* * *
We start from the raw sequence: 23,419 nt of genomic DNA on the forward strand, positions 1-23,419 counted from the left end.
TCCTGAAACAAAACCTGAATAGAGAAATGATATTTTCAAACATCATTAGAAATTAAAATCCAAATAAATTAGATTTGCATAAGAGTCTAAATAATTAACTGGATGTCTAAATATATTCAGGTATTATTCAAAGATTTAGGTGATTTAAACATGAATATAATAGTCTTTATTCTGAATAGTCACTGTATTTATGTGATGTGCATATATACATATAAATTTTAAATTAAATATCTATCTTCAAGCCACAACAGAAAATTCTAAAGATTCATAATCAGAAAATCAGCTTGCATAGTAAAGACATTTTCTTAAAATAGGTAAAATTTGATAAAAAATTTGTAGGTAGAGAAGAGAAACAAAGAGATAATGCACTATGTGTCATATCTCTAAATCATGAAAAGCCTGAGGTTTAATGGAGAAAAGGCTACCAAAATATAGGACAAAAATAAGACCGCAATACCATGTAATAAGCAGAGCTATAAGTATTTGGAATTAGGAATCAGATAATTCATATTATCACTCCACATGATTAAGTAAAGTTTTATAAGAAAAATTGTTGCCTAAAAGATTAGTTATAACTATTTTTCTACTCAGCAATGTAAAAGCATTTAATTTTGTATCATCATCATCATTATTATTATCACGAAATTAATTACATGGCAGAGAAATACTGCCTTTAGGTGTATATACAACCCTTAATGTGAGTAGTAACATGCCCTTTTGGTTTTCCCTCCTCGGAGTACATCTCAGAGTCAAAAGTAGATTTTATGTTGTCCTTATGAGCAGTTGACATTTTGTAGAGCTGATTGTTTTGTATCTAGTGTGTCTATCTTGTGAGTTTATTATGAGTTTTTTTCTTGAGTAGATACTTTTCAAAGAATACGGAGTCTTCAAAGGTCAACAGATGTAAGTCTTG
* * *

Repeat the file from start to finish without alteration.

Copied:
We start from the raw sequence: 23,419 nt of genomic DNA on the forward strand, positions 1-23,419 counted from the left end.
TCCTGAAACAAAACCTGAATAGAGAAATGATATTTTCAAACATCATTAGAAATTAAAATCCAAATAAATTAGATTTGCATAAGAGTCTAAATAATTAACTGGATGTCTAAATATATTCAGGTATTATTCAAAGATTTAGGTGATTTAAACATGAATATAATAGTCTTTATTCTGAATAGTCACTGTATTTATGTGATGTGCATATATACATATAAATTTTAAATTAAATATCTATCTTCAAGCCACAACAGAAAATTCTAAAGATTCATAATCAGAAAATCAGCTTGCATAGTAAAGACATTTTCTTAAAATAGGTAAAATTTGATAAAAAATTTGTAGGTAGAGAAGAGAAACAAAGAGATAATGCACTATGTGTCATATCTCTAAATCATGAAAAGCCTGAGGTTTAATGGAGAAAAGGCTACCAAAATATAGGACAAAAATAAGACCGCAATACCATGTAATAAGCAGAGCTATAAGTATTTGGAATTAGGAATCAGATAATTCATATTATCACTCCACATGATTAAGTAAAGTTTTATAAGAAAAATTGTTGCCTAAAAGATTAGTTATAACTATTTTTCTACTCAGCAATGTAAAAGCATTTAATTTTGTATCATCATCATCATTATTATTATCACGAAATTAATTACATGGCAGAGAAATACTGCCTTTAGGTGTATATACAACCCTTAATGTGAGTAGTAACATGCCCTTTTGGTTTTCCCTCCTCGGAGTACATCTCAGAGTCAAAAGTAGATTTTATGTTGTCCTTATGAGCAGTTGACATTTTGTAGAGCTGATTGTTTTGTATCTAGTGTGTCTATCTTGTGAGTTTATTATGAGTTTTTTTCTTGAGTAGATACTTTTCAAAGAATACGGAGTCTTCAAAGGTCAACAGATGTAAGTCTTG